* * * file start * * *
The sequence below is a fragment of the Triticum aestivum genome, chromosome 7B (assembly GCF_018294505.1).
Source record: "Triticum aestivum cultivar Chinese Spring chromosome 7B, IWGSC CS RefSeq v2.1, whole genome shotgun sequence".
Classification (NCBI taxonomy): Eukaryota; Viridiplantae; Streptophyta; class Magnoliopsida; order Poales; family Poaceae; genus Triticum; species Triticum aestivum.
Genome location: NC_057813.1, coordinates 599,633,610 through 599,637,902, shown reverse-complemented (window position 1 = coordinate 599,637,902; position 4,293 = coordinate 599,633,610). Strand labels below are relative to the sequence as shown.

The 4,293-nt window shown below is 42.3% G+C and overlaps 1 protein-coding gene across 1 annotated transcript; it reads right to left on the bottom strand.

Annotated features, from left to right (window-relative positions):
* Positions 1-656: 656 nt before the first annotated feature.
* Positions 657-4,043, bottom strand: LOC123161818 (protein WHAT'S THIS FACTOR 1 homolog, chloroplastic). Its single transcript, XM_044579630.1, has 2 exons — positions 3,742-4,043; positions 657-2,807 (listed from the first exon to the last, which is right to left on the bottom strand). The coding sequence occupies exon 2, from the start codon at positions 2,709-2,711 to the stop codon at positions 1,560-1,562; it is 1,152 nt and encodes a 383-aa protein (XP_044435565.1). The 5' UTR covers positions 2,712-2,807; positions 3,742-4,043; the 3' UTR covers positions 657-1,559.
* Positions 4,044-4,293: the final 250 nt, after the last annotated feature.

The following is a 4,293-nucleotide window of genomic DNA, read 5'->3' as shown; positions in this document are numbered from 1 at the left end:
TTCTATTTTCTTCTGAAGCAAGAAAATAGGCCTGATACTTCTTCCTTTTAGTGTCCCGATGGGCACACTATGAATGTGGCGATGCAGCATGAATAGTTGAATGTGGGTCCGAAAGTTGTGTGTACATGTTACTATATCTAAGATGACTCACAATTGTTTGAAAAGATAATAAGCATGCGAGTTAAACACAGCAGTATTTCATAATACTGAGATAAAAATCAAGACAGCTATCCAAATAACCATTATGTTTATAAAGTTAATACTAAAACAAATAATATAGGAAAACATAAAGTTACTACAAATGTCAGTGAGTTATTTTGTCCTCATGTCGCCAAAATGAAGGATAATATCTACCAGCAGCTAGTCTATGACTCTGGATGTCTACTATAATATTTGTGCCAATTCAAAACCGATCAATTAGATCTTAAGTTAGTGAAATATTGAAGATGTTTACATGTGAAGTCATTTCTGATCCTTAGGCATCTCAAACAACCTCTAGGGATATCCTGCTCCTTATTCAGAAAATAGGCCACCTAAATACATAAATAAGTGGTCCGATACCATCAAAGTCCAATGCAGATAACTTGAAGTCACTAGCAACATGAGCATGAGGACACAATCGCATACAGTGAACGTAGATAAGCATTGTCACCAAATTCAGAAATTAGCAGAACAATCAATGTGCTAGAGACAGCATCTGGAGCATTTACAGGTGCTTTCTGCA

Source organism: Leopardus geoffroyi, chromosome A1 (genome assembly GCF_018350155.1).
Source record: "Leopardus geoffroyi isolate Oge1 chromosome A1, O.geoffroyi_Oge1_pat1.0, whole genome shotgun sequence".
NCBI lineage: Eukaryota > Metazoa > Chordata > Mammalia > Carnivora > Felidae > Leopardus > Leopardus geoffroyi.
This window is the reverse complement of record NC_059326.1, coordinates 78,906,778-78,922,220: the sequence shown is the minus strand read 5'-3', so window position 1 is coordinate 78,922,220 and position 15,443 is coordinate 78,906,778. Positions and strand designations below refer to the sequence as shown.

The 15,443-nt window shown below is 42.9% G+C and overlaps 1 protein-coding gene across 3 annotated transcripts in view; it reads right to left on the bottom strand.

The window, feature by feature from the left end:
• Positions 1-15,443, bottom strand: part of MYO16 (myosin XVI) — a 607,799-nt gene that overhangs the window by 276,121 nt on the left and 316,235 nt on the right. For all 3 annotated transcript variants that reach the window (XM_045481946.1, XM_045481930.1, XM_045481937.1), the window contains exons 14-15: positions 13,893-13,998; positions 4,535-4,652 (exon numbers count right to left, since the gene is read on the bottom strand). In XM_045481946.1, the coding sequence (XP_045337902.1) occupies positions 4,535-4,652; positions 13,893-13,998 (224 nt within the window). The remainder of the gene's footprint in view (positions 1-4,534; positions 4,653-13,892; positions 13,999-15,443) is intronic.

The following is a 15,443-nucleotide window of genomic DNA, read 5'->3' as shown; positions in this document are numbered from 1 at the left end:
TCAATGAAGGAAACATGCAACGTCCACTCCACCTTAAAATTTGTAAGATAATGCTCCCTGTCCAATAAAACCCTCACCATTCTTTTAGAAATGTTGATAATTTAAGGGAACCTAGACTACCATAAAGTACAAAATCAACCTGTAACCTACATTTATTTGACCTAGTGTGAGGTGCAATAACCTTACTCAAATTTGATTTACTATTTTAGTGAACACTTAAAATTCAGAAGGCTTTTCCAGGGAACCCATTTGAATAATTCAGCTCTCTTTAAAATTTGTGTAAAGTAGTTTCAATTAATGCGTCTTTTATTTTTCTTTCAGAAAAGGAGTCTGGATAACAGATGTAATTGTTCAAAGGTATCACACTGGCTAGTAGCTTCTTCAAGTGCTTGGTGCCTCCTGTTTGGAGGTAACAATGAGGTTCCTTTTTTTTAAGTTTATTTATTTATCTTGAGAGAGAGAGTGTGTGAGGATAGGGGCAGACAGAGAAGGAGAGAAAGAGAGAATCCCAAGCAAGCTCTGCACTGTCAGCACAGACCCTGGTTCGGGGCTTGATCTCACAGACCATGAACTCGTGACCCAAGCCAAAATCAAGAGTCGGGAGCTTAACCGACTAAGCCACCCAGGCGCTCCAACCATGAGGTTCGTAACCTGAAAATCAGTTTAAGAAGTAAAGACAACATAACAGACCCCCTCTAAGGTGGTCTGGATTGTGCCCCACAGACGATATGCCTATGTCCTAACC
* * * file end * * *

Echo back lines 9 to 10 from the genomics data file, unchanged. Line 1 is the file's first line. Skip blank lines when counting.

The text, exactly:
* Positions 4,044-4,293: the final 250 nt, after the last annotated feature.

The following is a 4,293-nucleotide window of genomic DNA, read 5'->3' as shown; positions in this document are numbered from 1 at the left end: